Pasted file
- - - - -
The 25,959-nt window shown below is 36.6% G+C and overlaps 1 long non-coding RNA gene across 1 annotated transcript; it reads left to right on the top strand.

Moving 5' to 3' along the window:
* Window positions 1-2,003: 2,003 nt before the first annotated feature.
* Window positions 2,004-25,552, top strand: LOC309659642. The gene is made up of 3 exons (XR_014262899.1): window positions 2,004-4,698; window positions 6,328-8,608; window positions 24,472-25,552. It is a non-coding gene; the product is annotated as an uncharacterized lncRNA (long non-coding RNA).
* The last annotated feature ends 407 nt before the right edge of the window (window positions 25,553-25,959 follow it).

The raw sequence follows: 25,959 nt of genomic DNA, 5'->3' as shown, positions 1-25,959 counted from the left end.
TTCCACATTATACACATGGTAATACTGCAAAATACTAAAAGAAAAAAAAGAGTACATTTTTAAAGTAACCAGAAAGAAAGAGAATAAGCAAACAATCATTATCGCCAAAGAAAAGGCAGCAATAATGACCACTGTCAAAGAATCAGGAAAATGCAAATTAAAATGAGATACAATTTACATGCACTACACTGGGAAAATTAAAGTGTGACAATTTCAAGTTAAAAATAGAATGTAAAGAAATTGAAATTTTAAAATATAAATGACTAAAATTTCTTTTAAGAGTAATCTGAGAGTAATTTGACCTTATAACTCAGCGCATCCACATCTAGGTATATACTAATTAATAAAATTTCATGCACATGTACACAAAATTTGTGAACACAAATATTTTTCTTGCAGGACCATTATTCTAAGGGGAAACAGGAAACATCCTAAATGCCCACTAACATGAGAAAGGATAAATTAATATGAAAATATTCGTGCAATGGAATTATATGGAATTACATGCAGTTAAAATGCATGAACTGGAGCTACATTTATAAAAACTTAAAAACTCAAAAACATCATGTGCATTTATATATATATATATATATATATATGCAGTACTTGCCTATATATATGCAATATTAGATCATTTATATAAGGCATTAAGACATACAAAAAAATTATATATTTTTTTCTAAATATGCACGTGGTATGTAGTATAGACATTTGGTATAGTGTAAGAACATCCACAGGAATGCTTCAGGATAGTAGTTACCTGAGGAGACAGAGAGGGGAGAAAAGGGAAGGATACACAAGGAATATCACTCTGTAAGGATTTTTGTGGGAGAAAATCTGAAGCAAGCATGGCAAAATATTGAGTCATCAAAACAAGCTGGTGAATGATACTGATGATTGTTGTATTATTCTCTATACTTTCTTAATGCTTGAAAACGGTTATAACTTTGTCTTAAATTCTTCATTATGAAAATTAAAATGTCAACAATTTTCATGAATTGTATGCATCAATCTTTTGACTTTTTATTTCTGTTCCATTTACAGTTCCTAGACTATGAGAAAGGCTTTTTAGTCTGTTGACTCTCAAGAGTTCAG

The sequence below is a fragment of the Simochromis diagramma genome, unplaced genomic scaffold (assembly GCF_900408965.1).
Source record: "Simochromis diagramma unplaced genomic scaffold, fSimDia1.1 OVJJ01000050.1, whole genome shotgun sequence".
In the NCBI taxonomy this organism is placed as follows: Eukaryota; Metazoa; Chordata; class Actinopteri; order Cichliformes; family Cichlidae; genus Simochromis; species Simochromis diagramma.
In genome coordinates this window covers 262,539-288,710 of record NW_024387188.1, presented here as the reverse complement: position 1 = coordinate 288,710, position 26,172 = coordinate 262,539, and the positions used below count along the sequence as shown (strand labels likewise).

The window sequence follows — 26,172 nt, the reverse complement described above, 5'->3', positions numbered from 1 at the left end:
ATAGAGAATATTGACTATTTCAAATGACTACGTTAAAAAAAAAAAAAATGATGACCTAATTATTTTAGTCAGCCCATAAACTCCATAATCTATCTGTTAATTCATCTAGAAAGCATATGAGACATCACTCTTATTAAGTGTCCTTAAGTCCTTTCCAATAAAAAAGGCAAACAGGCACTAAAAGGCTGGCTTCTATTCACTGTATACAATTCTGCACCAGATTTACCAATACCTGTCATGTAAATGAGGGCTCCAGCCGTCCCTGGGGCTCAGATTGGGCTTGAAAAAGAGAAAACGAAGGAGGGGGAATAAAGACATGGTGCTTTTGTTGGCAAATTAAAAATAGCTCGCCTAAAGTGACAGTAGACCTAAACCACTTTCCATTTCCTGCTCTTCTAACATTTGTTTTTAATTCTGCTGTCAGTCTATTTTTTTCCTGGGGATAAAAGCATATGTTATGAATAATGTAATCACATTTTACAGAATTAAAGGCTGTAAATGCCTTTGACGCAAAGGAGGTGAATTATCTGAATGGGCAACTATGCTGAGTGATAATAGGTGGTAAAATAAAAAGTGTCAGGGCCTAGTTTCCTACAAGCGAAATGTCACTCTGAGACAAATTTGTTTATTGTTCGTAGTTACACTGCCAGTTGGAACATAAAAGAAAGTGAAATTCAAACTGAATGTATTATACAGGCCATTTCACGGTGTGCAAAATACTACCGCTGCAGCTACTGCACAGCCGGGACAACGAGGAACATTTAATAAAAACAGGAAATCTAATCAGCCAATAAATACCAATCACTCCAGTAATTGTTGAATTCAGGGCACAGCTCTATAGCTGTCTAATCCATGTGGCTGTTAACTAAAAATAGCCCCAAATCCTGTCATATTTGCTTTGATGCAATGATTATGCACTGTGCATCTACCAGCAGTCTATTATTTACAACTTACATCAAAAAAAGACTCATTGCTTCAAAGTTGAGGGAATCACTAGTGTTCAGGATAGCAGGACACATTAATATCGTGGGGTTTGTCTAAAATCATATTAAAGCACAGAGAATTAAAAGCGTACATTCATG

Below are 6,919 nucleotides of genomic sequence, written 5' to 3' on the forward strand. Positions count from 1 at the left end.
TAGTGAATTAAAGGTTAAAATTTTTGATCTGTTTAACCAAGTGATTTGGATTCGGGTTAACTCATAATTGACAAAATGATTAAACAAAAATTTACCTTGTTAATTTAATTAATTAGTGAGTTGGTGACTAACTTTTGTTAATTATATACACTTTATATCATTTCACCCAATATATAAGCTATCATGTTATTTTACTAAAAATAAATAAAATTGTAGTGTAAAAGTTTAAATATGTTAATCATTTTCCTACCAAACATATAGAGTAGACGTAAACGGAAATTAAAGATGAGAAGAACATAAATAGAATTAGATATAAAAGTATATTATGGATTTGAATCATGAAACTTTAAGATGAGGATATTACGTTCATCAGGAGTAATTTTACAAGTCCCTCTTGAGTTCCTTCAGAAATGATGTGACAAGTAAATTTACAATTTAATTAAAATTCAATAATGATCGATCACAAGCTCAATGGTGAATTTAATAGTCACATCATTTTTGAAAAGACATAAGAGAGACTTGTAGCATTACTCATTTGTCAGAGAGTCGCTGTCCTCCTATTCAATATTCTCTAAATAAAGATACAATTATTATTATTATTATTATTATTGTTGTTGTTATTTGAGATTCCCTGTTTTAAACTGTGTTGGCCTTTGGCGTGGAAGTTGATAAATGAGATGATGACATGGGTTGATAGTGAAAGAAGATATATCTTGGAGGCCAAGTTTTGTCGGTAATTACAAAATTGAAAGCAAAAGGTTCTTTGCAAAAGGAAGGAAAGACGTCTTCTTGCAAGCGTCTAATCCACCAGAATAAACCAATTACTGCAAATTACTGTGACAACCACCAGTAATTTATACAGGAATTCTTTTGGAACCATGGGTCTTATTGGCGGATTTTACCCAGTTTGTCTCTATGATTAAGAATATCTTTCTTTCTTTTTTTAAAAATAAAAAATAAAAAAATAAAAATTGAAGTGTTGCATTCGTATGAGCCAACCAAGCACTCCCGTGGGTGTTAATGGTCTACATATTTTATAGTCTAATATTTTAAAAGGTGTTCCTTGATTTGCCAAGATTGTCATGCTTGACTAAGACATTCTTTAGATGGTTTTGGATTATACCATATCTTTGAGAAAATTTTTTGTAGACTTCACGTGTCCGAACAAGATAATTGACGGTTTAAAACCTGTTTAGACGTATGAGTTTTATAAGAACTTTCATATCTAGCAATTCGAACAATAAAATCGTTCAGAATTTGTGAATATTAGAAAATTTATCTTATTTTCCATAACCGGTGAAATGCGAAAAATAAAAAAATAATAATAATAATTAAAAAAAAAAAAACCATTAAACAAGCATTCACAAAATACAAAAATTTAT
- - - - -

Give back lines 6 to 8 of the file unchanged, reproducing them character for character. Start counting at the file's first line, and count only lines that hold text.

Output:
The raw sequence follows: 25,959 nt of genomic DNA, 5'->3' as shown, positions 1-25,959 counted from the left end.
TTCCACATTATACACATGGTAATACTGCAAAATACTAAAAGAAAAAAAAGAGTACATTTTTAAAGTAACCAGAAAGAAAGAGAATAAGCAAACAATCATTATCGCCAAAGAAAAGGCAGCAATAATGACCACTGTCAAAGAATCAGGAAAATGCAAATTAAAATGAGATACAATTTACATGCACTACACTGGGAAAATTAAAGTGTGACAATTTCAAGTTAAAAATAGAATGTAAAGAAATTGAAATTTTAAAATATAAATGACTAAAATTTCTTTTAAGAGTAATCTGAGAGTAATTTGACCTTATAACTCAGCGCATCCACATCTAGGTATATACTAATTAATAAAATTTCATGCACATGTACACAAAATTTGTGAACACAAATATTTTTCTTGCAGGACCATTATTCTAAGGGGAAACAGGAAACATCCTAAATGCCCACTAACATGAGAAAGGATAAATTAATATGAAAATATTCGTGCAATGGAATTATATGGAATTACATGCAGTTAAAATGCATGAACTGGAGCTACATTTATAAAAACTTAAAAACTCAAAAACATCATGTGCATTTATATATATATATATATATATATATGCAGTACTTGCCTATATATATGCAATATTAGATCATTTATATAAGGCATTAAGACATACAAAAAAATTATATATTTTTTTCTAAATATGCACGTGGTATGTAGTATAGACATTTGGTATAGTGTAAGAACATCCACAGGAATGCTTCAGGATAGTAGTTACCTGAGGAGACAGAGAGGGGAGAAAAGGGAAGGATACACAAGGAATATCACTCTGTAAGGATTTTTGTGGGAGAAAATCTGAAGCAAGCATGGCAAAATATTGAGTCATCAAAACAAGCTGGTGAATGATACTGATGATTGTTGTATTATTCTCTATACTTTCTTAATGCTTGAAAACGGTTATAACTTTGTCTTAAATTCTTCATTATGAAAATTAAAATGTCAACAATTTTCATGAATTGTATGCATCAATCTTTTGACTTTTTATTTCTGTTCCATTTACAGTTCCTAGACTATGAGAAAGGCTTTTTAGTCTGTTGACTCTCAAGAGTTCAG

The sequence below is a fragment of the Simochromis diagramma genome, unplaced genomic scaffold (assembly GCF_900408965.1).